Thornsbury Bailey Brown
Thornsbury Bailey Brown
|Born||May 15, 1829|
|Died||May 22, 1861 (aged 32)|
Fetterman, West Virginia
|Allegiance||United States of America|
|Service/||Grafton Guards militia (Union Army)|
|Years of service||1861|
|Battles/wars||American Civil War|
Thornsbury Bailey Brown (May 15, 1829 – May 22, 1861) of Taylor County, Virginia (now West Virginia) is generally considered the first Union soldier killed by a Confederate soldier during the American Civil War. Brown, a member of a Virginia militia or volunteer company which supported the Union with the grade of private, was killed by a member of a Virginia militia or volunteer company which supported the Confederacy at Fetterman, Virginia (now West Virginia) on May 22, 1861. The members of both companies were from the same general vicinity of Taylor County.
On May 22, 1861, two members of the Grafton Guards, Lieutenant Daniel Wilson and Private Thornsbury Bailey Brown went from Grafton, Virginia to a rally in Pruntytown, Virginia to recruit men for the Union army. When they returned that evening, they encountered three members of a Virginia militia company with Confederate sympathies, George E. Glenn, Daniel W. S. Knight, and William Reese of the Letcher Guards, who were on picket duty at the Fetterman Bridge. The Letcher Guards would become a company of the Confederate 25th Virginia Infantry Regiment. The bridge was located at the crossing of the Northwestern Turnpike with the tracks of the Baltimore and Ohio Railroad. The pickets ordered Wilson and Brown to halt. Brown responded, possibly at Wilson's order to test the Confederates, by firing his pistol. The shot injured Knight's ear. Knight, and perhaps his two companions, then fired at Brown and killed him. According to the official and more generally accepted story, T. Bailey Brown thus became the first Union combat death of the American Civil War, or perhaps more precisely, the first Union soldier to be killed by a Confederate soldier during the Civil War.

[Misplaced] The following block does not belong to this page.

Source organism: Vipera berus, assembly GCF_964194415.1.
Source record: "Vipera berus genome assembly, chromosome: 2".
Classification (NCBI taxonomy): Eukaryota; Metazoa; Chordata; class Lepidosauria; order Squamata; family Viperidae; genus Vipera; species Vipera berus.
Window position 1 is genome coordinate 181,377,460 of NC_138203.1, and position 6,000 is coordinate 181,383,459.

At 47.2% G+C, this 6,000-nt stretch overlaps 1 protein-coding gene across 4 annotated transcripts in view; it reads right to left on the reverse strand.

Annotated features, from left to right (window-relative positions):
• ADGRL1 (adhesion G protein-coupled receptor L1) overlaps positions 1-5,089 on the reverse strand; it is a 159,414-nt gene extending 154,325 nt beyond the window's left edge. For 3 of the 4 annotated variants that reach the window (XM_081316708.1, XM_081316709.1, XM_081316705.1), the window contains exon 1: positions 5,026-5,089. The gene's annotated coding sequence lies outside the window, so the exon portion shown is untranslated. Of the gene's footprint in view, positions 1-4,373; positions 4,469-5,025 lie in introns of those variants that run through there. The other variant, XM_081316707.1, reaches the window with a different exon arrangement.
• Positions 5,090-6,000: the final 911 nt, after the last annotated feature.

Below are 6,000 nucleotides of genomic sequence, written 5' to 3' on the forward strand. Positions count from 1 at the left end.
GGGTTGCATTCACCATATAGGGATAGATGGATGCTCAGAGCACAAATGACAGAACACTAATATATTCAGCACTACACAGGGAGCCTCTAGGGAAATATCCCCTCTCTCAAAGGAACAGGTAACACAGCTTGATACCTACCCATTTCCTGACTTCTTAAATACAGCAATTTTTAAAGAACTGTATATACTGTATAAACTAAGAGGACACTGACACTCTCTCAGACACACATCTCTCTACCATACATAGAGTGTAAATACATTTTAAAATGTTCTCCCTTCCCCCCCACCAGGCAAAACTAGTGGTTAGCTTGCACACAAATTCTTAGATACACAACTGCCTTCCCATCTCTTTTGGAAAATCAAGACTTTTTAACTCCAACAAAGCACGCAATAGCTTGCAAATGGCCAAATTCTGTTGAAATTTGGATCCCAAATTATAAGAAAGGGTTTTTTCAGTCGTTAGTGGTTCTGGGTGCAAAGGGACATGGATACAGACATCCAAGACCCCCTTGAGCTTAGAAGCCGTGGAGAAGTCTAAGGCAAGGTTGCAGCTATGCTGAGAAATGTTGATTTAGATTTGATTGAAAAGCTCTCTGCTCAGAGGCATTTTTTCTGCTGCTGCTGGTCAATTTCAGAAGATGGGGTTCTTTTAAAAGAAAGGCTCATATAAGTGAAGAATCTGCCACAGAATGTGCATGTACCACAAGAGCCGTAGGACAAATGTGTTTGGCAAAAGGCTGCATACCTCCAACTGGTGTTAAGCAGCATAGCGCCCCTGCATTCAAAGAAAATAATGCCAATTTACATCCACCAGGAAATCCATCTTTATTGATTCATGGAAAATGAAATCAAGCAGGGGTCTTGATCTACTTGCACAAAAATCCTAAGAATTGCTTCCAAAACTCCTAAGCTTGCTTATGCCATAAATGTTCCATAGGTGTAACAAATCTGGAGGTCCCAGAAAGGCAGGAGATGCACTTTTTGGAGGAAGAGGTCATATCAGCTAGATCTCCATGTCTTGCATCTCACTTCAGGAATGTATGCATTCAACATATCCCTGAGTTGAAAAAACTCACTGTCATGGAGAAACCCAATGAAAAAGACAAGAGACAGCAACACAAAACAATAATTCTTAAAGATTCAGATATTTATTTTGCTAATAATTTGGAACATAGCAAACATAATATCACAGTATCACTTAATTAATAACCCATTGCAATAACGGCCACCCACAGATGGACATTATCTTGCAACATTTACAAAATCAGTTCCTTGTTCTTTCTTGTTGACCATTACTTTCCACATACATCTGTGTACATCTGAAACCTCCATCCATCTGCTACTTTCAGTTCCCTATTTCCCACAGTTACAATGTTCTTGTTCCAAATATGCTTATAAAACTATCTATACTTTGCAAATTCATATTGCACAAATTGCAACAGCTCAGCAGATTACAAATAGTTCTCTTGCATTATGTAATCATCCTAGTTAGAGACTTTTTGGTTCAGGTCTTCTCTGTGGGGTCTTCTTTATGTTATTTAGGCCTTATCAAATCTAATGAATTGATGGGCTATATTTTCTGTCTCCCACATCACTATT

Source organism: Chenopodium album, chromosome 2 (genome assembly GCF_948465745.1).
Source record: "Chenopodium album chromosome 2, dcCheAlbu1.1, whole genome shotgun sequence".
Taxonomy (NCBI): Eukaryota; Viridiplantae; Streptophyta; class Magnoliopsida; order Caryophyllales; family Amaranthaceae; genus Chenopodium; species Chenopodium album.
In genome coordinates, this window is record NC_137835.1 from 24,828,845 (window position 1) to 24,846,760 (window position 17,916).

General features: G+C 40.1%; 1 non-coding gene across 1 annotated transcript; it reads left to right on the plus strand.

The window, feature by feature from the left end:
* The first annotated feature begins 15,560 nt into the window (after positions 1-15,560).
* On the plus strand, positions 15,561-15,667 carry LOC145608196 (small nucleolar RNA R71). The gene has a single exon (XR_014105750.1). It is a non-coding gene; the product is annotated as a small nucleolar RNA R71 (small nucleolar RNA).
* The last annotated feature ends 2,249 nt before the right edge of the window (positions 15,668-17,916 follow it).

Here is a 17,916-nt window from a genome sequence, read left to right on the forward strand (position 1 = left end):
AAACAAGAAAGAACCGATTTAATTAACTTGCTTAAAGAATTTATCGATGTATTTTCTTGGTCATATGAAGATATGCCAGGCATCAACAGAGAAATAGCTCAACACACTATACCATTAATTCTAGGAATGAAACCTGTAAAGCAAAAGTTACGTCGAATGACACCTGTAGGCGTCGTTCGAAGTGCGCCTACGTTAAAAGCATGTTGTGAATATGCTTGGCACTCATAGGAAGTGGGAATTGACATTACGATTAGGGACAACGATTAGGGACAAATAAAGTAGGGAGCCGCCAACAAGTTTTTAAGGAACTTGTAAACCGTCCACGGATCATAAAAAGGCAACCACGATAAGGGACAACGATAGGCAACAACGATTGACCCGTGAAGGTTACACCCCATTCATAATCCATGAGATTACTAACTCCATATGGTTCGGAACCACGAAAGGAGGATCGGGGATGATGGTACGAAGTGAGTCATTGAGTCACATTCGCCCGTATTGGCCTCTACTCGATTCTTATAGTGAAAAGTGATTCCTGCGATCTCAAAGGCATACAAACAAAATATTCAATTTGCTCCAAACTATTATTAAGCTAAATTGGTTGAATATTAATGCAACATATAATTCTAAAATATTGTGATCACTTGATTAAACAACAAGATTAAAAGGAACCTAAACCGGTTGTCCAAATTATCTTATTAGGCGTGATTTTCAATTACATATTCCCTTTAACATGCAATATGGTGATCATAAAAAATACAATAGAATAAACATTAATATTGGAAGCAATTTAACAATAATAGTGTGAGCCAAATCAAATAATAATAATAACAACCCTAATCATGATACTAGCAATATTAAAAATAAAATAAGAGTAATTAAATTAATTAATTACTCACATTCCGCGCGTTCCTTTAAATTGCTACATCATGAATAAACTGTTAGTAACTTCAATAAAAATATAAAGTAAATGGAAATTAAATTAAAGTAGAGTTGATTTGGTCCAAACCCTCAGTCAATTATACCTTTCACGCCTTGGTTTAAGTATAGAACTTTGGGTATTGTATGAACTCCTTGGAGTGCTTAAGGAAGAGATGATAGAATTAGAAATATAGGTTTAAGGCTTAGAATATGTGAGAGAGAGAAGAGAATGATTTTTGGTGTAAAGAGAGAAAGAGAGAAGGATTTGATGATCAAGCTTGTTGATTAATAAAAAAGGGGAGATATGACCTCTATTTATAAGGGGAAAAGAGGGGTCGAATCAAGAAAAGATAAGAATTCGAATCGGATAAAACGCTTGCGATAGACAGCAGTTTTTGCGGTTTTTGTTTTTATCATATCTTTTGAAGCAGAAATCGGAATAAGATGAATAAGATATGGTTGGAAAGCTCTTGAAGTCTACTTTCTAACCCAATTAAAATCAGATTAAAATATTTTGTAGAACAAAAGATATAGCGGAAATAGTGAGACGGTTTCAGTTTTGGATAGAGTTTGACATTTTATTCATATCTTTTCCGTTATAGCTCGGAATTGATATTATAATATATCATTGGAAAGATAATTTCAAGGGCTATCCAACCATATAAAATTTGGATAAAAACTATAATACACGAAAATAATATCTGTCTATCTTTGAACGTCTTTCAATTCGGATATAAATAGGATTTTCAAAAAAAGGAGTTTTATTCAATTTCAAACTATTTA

Other early deaths of Union soldiers